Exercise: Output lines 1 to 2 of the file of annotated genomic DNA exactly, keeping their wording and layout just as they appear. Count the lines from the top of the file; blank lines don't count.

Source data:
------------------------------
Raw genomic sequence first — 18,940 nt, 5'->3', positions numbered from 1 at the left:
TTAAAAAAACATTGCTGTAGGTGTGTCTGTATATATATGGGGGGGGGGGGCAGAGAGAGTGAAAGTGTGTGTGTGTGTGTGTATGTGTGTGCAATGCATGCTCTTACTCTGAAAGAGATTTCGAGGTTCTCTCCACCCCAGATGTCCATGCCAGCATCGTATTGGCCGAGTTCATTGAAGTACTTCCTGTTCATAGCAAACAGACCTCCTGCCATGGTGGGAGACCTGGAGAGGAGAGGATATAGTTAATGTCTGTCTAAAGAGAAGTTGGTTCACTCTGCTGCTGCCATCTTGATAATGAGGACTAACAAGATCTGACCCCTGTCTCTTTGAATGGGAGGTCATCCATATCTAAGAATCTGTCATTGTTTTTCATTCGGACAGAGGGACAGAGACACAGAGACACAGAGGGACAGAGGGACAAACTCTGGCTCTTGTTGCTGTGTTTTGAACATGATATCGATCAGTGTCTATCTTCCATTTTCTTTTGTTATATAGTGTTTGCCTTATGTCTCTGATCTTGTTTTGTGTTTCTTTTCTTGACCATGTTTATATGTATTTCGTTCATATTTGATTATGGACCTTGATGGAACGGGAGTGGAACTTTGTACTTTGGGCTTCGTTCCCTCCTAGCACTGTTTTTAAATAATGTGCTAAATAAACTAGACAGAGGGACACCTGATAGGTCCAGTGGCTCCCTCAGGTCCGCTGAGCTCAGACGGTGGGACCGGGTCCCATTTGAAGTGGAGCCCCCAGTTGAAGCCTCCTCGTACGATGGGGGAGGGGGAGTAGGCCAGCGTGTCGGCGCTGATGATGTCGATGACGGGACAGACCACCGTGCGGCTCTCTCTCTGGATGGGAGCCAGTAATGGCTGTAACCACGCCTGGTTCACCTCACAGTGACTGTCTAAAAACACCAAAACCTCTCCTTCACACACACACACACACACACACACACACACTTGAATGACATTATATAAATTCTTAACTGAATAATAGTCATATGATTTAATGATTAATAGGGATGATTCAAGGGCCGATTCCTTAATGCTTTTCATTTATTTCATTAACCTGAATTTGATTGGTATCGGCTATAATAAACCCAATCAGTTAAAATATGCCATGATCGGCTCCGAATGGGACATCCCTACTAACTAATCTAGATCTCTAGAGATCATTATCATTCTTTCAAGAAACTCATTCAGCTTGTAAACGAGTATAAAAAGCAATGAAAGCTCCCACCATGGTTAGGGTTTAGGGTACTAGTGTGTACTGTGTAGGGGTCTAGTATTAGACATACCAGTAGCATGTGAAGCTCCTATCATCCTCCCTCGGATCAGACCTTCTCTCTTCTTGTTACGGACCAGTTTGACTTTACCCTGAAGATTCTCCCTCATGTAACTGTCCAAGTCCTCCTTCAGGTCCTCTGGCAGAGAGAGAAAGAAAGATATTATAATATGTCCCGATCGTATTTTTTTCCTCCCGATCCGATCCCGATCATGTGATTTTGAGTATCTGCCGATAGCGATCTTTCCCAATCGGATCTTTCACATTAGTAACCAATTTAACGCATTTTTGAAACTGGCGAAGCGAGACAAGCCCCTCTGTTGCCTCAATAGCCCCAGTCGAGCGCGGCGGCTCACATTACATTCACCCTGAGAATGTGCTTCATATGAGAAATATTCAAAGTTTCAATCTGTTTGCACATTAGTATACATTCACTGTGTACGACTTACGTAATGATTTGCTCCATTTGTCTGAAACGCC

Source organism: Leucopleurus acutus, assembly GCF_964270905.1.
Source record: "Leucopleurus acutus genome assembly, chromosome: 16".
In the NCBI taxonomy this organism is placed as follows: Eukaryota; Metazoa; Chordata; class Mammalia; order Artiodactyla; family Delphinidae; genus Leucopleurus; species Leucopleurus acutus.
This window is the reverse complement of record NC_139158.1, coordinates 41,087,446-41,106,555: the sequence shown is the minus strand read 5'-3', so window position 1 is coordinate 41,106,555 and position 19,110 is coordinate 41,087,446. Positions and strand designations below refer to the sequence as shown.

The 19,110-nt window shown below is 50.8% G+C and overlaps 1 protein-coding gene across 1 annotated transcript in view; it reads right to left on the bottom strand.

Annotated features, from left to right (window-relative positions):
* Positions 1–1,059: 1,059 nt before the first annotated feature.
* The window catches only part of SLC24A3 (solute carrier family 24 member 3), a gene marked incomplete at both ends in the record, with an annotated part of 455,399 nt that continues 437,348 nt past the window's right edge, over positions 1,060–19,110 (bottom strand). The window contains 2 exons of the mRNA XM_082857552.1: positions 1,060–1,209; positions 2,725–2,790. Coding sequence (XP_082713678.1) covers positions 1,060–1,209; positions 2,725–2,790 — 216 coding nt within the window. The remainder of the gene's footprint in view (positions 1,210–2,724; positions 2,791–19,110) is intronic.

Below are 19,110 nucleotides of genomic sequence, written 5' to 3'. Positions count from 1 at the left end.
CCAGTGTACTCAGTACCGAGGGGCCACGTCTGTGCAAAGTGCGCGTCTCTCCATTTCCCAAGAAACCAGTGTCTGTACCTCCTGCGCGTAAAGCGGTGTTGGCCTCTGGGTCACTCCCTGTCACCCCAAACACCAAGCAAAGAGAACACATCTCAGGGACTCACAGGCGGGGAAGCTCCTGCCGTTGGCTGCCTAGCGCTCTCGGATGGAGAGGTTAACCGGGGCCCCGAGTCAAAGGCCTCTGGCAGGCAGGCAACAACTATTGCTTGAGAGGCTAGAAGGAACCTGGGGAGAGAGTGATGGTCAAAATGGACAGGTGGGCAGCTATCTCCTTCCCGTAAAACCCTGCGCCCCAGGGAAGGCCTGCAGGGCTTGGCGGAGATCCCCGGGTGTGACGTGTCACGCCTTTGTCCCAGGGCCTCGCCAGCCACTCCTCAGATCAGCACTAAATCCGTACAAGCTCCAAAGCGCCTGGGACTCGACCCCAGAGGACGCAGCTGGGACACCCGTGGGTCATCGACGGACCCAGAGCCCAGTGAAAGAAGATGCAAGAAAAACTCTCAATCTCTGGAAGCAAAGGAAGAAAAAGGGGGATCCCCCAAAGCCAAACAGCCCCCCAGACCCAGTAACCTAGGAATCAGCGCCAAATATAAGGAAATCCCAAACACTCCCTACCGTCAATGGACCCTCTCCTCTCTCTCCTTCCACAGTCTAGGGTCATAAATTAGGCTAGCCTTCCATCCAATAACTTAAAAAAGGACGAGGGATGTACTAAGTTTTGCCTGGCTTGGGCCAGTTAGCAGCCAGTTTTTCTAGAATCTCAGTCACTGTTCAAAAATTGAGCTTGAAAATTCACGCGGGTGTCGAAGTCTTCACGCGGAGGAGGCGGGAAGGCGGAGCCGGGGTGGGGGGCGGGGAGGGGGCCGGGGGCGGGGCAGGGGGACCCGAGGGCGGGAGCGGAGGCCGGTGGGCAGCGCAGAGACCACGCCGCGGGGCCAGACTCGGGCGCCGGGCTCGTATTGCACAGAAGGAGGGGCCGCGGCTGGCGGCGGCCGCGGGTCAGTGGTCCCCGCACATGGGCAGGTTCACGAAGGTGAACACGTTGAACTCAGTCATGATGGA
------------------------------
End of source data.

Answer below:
Raw genomic sequence first — 18,940 nt, 5'->3', positions numbered from 1 at the left:
TTAAAAAAACATTGCTGTAGGTGTGTCTGTATATATATGGGGGGGGGGGGCAGAGAGAGTGAAAGTGTGTGTGTGTGTGTGTATGTGTGTGCAATGCATGCTCTTACTCTGAAAGAGATTTCGAGGTTCTCTCCACCCCAGATGTCCATGCCAGCATCGTATTGGCCGAGTTCATTGAAGTACTTCCTGTTCATAGCAAACAGACCTCCTGCCATGGTGGGAGACCTGGAGAGGAGAGGATATAGTTAATGTCTGTCTAAAGAGAAGTTGGTTCACTCTGCTGCTGCCATCTTGATAATGAGGACTAACAAGATCTGACCCCTGTCTCTTTGAATGGGAGGTCATCCATATCTAAGAATCTGTCATTGTTTTTCATTCGGACAGAGGGACAGAGACACAGAGACACAGAGGGACAGAGGGACAAACTCTGGCTCTTGTTGCTGTGTTTTGAACATGATATCGATCAGTGTCTATCTTCCATTTTCTTTTGTTATATAGTGTTTGCCTTATGTCTCTGATCTTGTTTTGTGTTTCTTTTCTTGACCATGTTTATATGTATTTCGTTCATATTTGATTATGGACCTTGATGGAACGGGAGTGGAACTTTGTACTTTGGGCTTCGTTCCCTCCTAGCACTGTTTTTAAATAATGTGCTAAATAAACTAGACAGAGGGACACCTGATAGGTCCAGTGGCTCCCTCAGGTCCGCTGAGCTCAGACGGTGGGACCGGGTCCCATTTGAAGTGGAGCCCCCAGTTGAAGCCTCCTCGTACGATGGGGGAGGGGGAGTAGGCCAGCGTGTCGGCGCTGATGATGTCGATGACGGGACAGACCACCGTGCGGCTCTCTCTCTGGATGGGAGCCAGTAATGGCTGTAACCACGCCTGGTTCACCTCACAGTGACTGTCTAAAAACACCAAAACCTCTCCTTCACACACACACACACACACACACACACACACTTGAATGACATTATATAAATTCTTAACTGAATAATAGTCATATGATTTAATGATTAATAGGGATGATTCAAGGGCCGATTCCTTAATGCTTTTCATTTATTTCATTAACCTGAATTTGATTGGTATCGGCTATAATAAACCCAATCAGTTAAAATATGCCATGATCGGCTCCGAATGGGACATCCCTACTAACTAATCTAGATCTCTAGAGATCATTATCATTCTTTCAAGAAACTCATTCAGCTTGTAAACGAGTATAAAAAGCAATGAAAGCTCCCACCATGGTTAGGGTTTAGGGTACTAGTGTGTACTGTGTAGGGGTCTAGTATTAGACATACCAGTAGCATGTGAAGCTCCTATCATCCTCCCTCGGATCAGACCTTCTCTCTTCTTGTTACGGACCAGTTTGACTTTACCCTGAAGATTCTCCCTCATGTAACTGTCCAAGTCCTCCTTCAGGTCCTCTGGCAGAGAGAGAAAGAAAGATATTATAATATGTCCCGATCGTATTTTTTTCCTCCCGATCCGATCCCGATCATGTGATTTTGAGTATCTGCCGATAGCGATCTTTCCCAATCGGATCTTTCACATTAGTAACCAATTTAACGCATTTTTGAAACTGGCGAAGCGAGACAAGCCCCTCTGTTGCCTCAATAGCCCCAGTCGAGCGCGGCGGCTCACATTACATTCACCCTGAGAATGTGCTTCATATGAGAAATATTCAAAGTTTCAATCTGTTTGCACATTAGTATACATTCACTGTGTACGACTTACGTAATGATTTGCTCCATTTGTCTGAAACGCC